Summertime is the season best known for its sunshine. Sun worshipers around the globe celebrate the June Solstice, the longest day of the year. However, some traditions welcome summer earlier than mid-June. For example, May Day and Memorial Day are considered the unofficial start of summer.
May Day is an ancient European festival that begins summer with woven floral garlands and wildflower gatherings. This celebration is on the first day of the month, about halfway between the Spring Equinox and Summer Solstice.
Many Americans wait until the end of May to declare the unofficial summer season has begun. Memorial Day, the last Monday in May, is set aside to remember the passing of soldiers in service. Instead, the holiday became a three-day weekend of capitalization and holiday tourism.
This is also the time when many nations observe daylight savings time. Fortunately, after a long winter, the extra daytime hour feels like summer has already started. Additionally, in most countries, school-aged youth are given a vacation from classwork, giving them the freedom to be children. People celebrate this season by doing outdoor activities with friends and families.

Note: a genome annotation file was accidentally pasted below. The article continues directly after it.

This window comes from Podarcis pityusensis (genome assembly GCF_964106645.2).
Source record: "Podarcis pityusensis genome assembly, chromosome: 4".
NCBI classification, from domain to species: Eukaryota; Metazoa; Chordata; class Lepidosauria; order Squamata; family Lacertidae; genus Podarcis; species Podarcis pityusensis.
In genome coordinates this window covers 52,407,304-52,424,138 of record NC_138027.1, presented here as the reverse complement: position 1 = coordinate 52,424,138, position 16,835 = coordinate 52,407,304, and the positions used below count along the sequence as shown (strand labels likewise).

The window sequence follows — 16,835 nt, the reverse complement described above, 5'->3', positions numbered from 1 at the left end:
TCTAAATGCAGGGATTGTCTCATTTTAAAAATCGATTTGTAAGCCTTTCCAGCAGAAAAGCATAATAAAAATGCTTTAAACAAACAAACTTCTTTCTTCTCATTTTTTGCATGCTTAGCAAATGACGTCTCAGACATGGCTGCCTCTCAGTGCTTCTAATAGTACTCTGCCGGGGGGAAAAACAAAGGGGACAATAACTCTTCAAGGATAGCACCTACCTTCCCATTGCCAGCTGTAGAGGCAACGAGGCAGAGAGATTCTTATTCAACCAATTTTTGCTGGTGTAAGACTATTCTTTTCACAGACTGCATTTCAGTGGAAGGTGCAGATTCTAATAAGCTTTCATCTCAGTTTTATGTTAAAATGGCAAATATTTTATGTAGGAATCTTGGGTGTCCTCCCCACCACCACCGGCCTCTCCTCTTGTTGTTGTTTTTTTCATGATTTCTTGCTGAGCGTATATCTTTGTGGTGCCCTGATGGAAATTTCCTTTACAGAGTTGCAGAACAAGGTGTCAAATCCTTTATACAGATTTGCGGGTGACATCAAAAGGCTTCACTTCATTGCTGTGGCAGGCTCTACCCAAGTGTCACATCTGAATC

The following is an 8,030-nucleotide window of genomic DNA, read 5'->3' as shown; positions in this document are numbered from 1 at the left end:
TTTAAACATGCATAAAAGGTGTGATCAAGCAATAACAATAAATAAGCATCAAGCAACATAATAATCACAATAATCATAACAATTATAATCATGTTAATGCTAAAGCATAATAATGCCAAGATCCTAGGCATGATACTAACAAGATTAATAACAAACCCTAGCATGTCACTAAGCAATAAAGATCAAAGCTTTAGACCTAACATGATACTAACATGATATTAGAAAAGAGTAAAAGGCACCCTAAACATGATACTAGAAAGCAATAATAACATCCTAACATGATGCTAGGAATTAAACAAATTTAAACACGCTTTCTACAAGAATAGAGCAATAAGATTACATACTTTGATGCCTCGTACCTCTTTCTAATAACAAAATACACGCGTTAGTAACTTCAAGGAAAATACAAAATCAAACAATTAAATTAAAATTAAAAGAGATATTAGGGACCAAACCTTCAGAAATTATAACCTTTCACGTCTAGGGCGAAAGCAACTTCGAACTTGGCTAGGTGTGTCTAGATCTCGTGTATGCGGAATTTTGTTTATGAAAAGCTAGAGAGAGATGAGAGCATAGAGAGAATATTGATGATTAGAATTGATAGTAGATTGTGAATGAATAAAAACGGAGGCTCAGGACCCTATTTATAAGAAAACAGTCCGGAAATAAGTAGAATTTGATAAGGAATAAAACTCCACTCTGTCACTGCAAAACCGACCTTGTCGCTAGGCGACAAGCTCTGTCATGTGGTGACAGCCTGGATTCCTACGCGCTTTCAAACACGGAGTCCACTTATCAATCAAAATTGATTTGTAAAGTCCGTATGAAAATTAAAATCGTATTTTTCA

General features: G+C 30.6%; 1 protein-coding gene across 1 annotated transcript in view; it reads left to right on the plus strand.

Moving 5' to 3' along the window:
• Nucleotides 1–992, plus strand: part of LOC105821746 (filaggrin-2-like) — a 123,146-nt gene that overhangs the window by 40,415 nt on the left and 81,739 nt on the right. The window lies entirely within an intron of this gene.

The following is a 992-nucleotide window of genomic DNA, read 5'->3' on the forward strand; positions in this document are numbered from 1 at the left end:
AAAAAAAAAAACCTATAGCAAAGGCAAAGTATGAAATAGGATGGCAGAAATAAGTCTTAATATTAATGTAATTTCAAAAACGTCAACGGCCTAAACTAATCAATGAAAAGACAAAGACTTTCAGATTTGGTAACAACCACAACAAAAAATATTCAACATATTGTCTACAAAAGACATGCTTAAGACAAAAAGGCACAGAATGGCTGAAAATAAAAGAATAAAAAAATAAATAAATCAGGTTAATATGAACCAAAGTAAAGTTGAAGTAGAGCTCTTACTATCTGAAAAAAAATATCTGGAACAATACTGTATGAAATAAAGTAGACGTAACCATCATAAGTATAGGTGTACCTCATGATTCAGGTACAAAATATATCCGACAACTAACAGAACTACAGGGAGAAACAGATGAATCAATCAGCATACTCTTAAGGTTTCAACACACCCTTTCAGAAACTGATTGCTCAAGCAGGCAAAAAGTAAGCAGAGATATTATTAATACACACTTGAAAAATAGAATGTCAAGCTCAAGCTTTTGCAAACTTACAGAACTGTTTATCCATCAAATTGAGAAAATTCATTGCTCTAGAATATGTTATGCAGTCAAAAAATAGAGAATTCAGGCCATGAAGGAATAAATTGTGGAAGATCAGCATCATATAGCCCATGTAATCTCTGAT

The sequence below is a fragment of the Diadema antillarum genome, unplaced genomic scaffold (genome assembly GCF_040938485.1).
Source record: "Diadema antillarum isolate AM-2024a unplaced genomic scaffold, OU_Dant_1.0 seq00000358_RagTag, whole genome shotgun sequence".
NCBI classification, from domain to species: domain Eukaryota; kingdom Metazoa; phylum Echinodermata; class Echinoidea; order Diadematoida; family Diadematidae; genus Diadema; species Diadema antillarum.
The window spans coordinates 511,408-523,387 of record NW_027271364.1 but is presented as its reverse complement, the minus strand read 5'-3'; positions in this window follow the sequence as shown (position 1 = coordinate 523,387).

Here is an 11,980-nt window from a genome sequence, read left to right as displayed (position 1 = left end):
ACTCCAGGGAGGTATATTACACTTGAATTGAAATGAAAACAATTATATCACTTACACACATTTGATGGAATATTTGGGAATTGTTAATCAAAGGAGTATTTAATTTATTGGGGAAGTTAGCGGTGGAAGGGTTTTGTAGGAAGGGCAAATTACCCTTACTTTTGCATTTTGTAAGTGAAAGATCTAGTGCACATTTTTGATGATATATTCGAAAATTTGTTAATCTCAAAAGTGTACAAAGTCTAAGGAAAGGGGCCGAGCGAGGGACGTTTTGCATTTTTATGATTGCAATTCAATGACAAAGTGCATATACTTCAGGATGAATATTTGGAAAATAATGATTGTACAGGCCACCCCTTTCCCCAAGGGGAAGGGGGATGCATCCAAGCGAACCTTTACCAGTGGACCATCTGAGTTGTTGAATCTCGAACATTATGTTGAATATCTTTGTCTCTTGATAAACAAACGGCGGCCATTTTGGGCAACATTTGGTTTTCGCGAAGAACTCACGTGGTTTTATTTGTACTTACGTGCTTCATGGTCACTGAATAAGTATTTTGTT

Perhaps the most commonly recognized celebration surrounding this season is the Summer/June Solstice. Traditionally, Midsummer was a pagan celebration of fertility and light defeating darkness. Participants would wear protective garlands made with herbs and flowers to ward off the evil spirits they believed would appear on the solstice. They lit bonfires, danced, and feasted all night until embers remained. Then they would jump over the coals and make wishes for the upcoming months. According to Babbel, a current event is the Secret Solstice Midnight Sun Music Festival is a three-day celebration in Iceland.
Season of Sun Celebrations
Guatemalans follow the Ancient Mayans’ solstice traditions. They celebrate at the Mayan ruins of Tikal by performing spiritual rituals at sunrise and sunset, highlighting the architectural aspects of the temples’ construction, which showcases the solstice light.
Written by Cathy Milne-Ware
Published on Simpleaf
Reader’s Digest: 17 Fascinating Summer Solstice Traditions Around the Globe; by Julia Marie Reynolds and Updated by Leandra Beabout
Babbel: 8 Festive Summer Traditions From Around The World; by Steph Koyfman
Alaska.org: The Best Festivals to Celebrate Summer Solstice in Alaska
Featured and Top Image by Steve Wall Courtesy of Flickr – Creative Commons License